Pocket Change Investor
Finding a way for the whole family to get on and stay on the same page about playing the college game could save you a fortune, and keep a mountain of debt off your child's back, as it builds a happier high school experience for you all.
While we all want the best for our children, if you can't afford or don't want to borrow for a four-year trip to an ivory tower, just say so ... and calmly discuss the options. Even if you feel as though you've blown it, by not having enough money socked away for college, take heart. Fortunately, the best investments your family can make for college can be made in the few years before applying, and involve little or no money.
Life is tough enough without feeling pressured to excel all of the time at everything you do. Growing up should and can be fun. That said, without putting your children under enough stress to drive them to the brink or beyond, instill an Invest in Yourself attitude in your high schoolers. After all, it's their future.
In addition to SAT scores, schools look for good grades in serious, academic subjects, a few advanced courses, leadership qualities, a record of community service, as well as skills on the ballfield or in the orchestra. Top students get accepted to more schools, are offered more non-loan aid, and are in the best negotiating position for pitting one school's offer against another. Not surprisingly, students who merit them are the ones who get Merit Scholarships.
By being realistic about interests, academic capabilities, and personality, your child can focus on schools where the fit would be right, and where s/he has a very good chance of being accepted. Ultimately, the more a school wants your child, the more "doesn't-have-to-be-paid-back" financial aid you'll receive, and the less that degree will cost.
As early as sophomore year, you all want to begin looking at colleges -- or at least at their catalogs, videos, Web sites, and the numerous write-ups you'll find in college selection guides, magazines, and books. On the Web, go to: www.usnews.com/usnews/edu/college, www.review.com, www.universities.com, www.collegeboard.org, and www.petersons.com.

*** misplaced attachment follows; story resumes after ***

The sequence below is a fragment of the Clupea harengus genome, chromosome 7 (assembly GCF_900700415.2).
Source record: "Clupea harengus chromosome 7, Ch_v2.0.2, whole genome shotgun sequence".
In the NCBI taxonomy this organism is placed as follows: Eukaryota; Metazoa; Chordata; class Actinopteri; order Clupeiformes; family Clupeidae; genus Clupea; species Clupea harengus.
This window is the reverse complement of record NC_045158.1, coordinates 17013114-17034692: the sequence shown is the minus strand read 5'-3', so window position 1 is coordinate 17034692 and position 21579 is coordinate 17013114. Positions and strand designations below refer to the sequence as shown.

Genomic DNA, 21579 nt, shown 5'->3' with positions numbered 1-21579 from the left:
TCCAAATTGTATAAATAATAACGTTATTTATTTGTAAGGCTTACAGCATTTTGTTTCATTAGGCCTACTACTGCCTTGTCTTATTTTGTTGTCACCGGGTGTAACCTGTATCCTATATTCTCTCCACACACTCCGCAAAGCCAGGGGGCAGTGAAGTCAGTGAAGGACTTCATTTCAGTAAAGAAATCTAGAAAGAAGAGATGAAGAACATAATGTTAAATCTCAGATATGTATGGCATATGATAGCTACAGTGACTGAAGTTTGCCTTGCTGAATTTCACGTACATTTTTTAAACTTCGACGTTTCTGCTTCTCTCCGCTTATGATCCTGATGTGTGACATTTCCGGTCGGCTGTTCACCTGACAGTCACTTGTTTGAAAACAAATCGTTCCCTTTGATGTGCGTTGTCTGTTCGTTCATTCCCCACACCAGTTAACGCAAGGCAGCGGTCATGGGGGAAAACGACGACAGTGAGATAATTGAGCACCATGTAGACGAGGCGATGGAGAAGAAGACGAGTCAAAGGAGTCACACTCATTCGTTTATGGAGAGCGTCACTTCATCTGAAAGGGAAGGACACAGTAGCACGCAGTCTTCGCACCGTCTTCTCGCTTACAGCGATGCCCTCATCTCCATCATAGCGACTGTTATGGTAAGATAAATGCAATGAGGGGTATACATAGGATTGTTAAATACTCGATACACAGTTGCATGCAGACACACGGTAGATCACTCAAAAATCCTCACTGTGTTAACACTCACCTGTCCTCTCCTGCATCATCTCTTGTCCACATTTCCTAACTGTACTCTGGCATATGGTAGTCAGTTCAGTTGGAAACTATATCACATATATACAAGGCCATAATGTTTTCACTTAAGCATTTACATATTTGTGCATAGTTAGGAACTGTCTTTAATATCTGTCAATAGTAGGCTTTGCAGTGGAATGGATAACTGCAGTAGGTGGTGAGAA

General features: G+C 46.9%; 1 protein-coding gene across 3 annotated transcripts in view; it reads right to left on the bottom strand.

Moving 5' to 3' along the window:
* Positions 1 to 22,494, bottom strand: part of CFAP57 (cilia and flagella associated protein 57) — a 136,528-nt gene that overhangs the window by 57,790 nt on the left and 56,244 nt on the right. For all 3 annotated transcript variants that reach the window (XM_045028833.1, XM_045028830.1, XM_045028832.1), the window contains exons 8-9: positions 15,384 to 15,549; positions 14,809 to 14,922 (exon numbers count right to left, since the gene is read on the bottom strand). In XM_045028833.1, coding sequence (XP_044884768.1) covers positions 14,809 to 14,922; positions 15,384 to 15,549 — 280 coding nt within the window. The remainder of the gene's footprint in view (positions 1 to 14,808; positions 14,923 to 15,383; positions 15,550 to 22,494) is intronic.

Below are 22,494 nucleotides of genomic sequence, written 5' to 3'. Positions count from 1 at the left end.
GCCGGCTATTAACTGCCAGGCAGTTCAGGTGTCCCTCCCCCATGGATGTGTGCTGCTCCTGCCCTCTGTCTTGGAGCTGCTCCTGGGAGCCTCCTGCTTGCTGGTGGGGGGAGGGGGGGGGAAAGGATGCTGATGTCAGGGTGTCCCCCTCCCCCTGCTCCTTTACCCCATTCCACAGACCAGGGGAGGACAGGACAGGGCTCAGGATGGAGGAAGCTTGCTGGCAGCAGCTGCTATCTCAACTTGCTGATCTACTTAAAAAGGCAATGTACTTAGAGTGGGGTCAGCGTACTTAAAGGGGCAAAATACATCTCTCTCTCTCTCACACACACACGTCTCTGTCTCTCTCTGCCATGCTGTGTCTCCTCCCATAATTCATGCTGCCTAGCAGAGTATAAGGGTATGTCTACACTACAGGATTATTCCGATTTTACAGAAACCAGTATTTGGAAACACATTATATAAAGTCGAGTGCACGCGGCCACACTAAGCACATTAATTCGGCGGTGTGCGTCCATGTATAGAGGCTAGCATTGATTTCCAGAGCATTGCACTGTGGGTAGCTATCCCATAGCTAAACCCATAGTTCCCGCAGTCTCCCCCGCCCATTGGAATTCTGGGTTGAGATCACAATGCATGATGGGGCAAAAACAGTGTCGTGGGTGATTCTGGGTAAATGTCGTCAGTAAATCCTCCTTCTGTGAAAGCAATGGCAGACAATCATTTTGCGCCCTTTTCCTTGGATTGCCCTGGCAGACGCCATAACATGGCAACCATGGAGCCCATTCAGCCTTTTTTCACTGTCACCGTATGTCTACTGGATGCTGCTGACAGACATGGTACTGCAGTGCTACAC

The more you and your teen discover about the most promising choices -- and the earlier you begin -- the better prepared you'll be for everything you and your child need to do during senior year. The earlier those college applications are out, the more relaxed your child's last year in high school will be. And for a school with rolling admissions, (where applications are considered as they come in), applying early in the year gives you an advantage.
But early admissions programs (where a student attests that So and So School is the only one s/he is applying to, and that s/he'll happily go there if the admissions people agree) come with an important cautionary note: If the school thinks your kid really wants to go there, you may not be offered the most generous aid package.
You could also schedule in some vacation time around the campuses that seem most appealing. Granted, the best time to see a school is when classes are actively in session, but you could still pick up a lot of good info by strolling the grounds and seeing what the surrounding town or city is like. And with colleges and the rest of the world often being on different schedules, a long weekend for you, thanks to one of those now conveniently scheduled birthdays that we celebrate on Mondays, may be just another day of classes at a school or two your family should see.
Encourage your children to focus early on the choosing-a-college marathon. If they need an immediate payoff to go at it enthusiastically, come up with a suitable reward. Bribery within the family has great investment potential, and is perfectly legal.
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